> and lm() results the same... which means that in Rdevel the vcov() method for
> an aov() object uses 'complete=TRUE' and gives NA rows and columns for the
> aliased coefficients, whereas coef.aov() removes all the NAs and gives only
> the
> "nonaliased" coefficients. Consequently, in Rdevel,
> vcov(<aov>) and coef(<aov>) are *now* incoherent, whereas these two
> *were* coherent before the change.
>
> I propose to
> 1. continue the strategy to keep coef() backcompatible and 2. to *document*
> the "surprising" behavior of coef.aov() 3. introduce a vcov.aov() with
> complete=FALSE default
> behavior which is compatile to the coef.aov() one [where I'd
> also introduce the nochange 'complete=FALSE' argument].
>
> Hmm... again, this has been more work and more implications than originally
> optimistically assumed..
>
> Opinions, caveats, other feedback  are very welcome!
>
> Martin
>
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>>>>> Fox, John < [hidden email]>
>>>>> on Tue, 7 Nov 2017 22:09:03 +0000 writes:
> Dear Martin, I think that your plan makes sense. It's too
> bad that aov() behaved differently in this respect from
> lm(), and thus created more work, but it's not be a bad
> thing that the difference is now explicit and documented.
> I expect that that other problems like this will surface,
> particularly with contributed packages (and I know that
> you're aware that this has already happened with the car
> package). That is, packages that made provision for
> aliased coefficients based on the old behaviour of coef()
> and vcov() will now have to adapt to the new, more
> consistent behaviour.
> Best, John
Thank you John for the confirmation (and see below).
>> Original Message
>> >>>>> Martin Maechler < [hidden email]>
>> >>>>> on Thu, 2 Nov 2017 21:59:00 +0100 writes:
>>
>> >>>>> Fox, John < [hidden email]>
>> >>>>> on Thu, 14 Sep 2017 13:46:44 +0000 writes:
>>
>> >> Dear Martin, I made three points which likely got lost
>> >> because of the way I presented them:
>>
>> >> (1) Singularity is an unusual situation and should be
>> >> made more prominent. It typically reflects a problem with
>> >> the data or the specification of the model. That's not to
>> >> say that it *never* makes sense to allow singular fits
>> >> (as in the situations you mentions).
>>
>> >> I'd favour setting singular.ok=FALSE as the default, but
>> >> in the absence of that a warning or at least a note. A
>> >> compromise would be to have a singular.ok option() that
>> >> would be FALSE out of the box.
>>
>> >> Any changes would have to be made very carefully so as
>> >> not to create chaos.
>>
>> > I for one, am too reluctant to want to change the default
>> > there.
>>
>> >> That goes for the points below as well.
>>
>> >> (2) coef() and vcov() behave inconsistently, which can be
>> >> problematic because one often uses them together in code.
>>
>> > indeed; and I had agreed on that. As of today, in Rdevel
>> > only they now behave compatibly. NEWS entry
>>
>> > • The “default” ("lm" etc) methods of vcov() have
>> > gained new optional argument complete = TRUE which makes
>> > the vcov() methods more consistent with the coef() methods
>> > in the case of singular designs. The former behavior is
>> > now achieved by vcov(*, complete=FALSE).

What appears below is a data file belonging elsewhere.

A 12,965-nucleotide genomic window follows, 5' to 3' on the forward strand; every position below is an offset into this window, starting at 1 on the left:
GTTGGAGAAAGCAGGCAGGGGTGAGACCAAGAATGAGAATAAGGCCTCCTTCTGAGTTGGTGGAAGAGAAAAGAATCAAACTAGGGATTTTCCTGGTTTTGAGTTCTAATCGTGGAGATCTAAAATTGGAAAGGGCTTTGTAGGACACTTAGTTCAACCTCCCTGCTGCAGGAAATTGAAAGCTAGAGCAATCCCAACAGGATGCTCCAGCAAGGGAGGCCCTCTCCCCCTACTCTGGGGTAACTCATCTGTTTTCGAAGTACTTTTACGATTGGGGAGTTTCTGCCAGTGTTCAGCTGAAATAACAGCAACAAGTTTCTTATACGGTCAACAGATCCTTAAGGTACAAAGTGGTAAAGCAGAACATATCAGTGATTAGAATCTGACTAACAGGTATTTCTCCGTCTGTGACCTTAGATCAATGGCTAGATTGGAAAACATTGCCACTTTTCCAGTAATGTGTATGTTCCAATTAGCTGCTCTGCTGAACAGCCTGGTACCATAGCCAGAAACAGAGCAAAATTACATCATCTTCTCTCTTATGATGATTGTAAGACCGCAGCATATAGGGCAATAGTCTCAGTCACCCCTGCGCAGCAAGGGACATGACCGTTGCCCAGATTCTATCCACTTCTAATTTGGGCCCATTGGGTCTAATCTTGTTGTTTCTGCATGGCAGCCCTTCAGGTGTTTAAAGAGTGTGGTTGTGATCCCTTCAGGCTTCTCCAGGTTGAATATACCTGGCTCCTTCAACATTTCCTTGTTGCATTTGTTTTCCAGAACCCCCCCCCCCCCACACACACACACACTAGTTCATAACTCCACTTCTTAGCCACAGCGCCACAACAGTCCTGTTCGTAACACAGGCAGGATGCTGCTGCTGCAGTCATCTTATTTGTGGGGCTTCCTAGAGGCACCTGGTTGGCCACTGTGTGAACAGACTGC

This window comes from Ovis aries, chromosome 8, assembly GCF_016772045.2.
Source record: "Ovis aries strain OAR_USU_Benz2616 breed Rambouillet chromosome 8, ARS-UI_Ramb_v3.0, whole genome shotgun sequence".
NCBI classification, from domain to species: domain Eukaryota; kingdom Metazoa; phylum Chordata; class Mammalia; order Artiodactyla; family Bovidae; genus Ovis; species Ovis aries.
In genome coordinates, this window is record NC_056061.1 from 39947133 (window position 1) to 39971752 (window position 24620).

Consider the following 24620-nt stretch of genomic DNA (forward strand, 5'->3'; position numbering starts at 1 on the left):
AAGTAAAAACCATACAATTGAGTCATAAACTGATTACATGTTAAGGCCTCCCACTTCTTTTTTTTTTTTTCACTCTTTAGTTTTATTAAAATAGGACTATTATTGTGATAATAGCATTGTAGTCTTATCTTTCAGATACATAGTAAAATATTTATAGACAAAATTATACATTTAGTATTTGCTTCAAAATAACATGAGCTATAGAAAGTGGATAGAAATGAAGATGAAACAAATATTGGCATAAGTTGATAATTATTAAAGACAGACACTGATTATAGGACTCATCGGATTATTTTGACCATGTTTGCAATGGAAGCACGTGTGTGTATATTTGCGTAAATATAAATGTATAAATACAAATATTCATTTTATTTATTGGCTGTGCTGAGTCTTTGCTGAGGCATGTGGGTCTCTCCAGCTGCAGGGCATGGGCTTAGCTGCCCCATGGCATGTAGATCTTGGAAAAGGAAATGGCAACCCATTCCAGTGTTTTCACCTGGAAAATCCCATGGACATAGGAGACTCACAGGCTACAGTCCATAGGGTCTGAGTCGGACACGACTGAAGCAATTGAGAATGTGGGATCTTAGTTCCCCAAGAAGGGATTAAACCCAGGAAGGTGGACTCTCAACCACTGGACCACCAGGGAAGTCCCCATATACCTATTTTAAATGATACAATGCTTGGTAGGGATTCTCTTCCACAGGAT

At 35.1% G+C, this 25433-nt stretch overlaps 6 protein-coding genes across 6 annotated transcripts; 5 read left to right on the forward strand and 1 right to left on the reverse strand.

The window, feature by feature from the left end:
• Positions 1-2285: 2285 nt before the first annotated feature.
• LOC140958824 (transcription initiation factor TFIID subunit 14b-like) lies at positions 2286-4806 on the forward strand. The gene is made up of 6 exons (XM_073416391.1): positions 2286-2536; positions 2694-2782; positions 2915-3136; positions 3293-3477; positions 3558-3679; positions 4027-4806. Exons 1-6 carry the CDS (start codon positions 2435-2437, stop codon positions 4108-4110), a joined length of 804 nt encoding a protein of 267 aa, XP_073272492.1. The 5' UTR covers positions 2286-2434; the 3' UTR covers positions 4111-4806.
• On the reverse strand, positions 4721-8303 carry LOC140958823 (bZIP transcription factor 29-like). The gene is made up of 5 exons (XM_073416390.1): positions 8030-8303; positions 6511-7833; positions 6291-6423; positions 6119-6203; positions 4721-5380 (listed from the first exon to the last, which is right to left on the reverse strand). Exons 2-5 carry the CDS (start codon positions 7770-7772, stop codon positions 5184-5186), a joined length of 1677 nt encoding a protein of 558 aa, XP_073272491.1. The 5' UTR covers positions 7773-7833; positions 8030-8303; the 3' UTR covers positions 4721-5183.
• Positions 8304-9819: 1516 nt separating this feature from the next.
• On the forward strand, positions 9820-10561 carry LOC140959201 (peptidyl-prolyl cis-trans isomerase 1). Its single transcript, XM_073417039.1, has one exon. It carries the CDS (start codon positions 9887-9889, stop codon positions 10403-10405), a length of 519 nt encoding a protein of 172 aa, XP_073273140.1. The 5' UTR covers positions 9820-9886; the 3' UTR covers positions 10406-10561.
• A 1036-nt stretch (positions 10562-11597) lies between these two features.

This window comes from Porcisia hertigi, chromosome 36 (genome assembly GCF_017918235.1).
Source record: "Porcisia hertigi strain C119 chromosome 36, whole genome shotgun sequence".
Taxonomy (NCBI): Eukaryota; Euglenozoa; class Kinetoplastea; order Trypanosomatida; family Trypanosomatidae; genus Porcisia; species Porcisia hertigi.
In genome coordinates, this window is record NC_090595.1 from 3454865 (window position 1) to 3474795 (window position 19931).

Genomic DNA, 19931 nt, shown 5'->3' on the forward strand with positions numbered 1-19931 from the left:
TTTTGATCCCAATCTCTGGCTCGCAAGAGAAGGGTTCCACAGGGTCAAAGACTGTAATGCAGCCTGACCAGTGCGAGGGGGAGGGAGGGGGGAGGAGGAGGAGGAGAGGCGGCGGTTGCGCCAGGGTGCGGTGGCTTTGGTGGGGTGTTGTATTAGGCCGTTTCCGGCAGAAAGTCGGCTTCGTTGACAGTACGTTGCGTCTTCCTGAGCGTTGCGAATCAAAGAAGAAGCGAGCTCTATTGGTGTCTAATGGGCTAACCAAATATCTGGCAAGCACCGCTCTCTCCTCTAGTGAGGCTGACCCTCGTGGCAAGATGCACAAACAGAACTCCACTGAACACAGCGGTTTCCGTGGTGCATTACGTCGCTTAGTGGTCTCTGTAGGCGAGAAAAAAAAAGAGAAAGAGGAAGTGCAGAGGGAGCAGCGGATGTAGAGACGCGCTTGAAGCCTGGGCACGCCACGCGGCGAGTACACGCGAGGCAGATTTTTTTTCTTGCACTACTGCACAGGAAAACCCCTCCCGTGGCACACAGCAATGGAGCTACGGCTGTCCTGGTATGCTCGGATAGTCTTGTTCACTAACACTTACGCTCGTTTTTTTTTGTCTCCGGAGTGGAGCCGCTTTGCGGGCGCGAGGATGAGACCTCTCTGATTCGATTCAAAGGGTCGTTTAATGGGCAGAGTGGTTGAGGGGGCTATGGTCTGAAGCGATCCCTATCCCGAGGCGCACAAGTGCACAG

>>
>>
>> >> (3) As you noticed in your second message, lm() has a
>> >> singular.ok argument and glm() doesn't.
>>
>> > and that has been amended even earlier (a bit more than a
>> > month ago) in Rdevel svn rev 73380 with NEWS entry
>>
>> > • glm() and glm.fit get the same singular.ok=TRUE
>> > argument that lm() has had forever. As a consequence, in
>> > glm(*, method = <your_own>), user specified methods need
>> > to accept a singular.ok argument as well.
>>
>> >> I'll take a look at the code for glm() with an eye
>> >> towards creating a patch, but I'm a bit reluctant to mess
>> >> with the code for something as important as glm().
>>
>> > and as a matter of fact you did send me + the R code part
>> > of that change.
>>
>> > My current plan is to also add the 'complete = TRUE'
>> > option to the "basic" coef() methods, such that you also
>> > have consistent coef(*, complete=FALSE) and vcov(*,
>> > complete=FALSE) behaviors.
>>
>> and indeed I had added the above a bit later.
>>
>> However, to my surprise, I have now found that we have a
>> coef.aov() method  completely undocumented which behaves *differently*:
>>
>> where as the default coef() method which is called for lm(..) results gives *all*
>> coefficients, and gives NA for "aliased" ones, the aov method *drops* the NA
>> coefficients and has done so "forever" (I've checked R version 1.1.1 of April 14,
>> 2000).
>>
>> vcov() on the other hand has not had a special "aov" method, but treats aov()
>> and lm() results the same... which means that in Rdevel the vcov() method for
>> an aov() object uses 'complete=TRUE' and gives NA rows and columns for the
>> aliased coefficients, whereas coef.aov() removes all the NAs and gives only
>> the
>> "nonaliased" coefficients. Consequently, in Rdevel,
>> vcov(<aov>) and coef(<aov>) are *now* incoherent, whereas these two
>> *were* coherent before the change.
>> I propose to
>> 1. continue the strategy to keep coef() backcompatible and
>> 2. to *document* the "surprising" behavior of coef.aov()
>> 3. introduce a vcov.aov() with complete=FALSE default
>> behavior which is compatile to the coef.aov() one [where I'd
>> also introduce the nochange 'complete=FALSE' argument].
I have now committed the above proposal to Rdevel,
svn rev 73692.
This does revert vcov(<aov>) default behavior in Rdevel to
the R <= 3.4.x behavior...
so an effect in packagespace should rather be beneficial.
Martin Maechler
ETH Zurich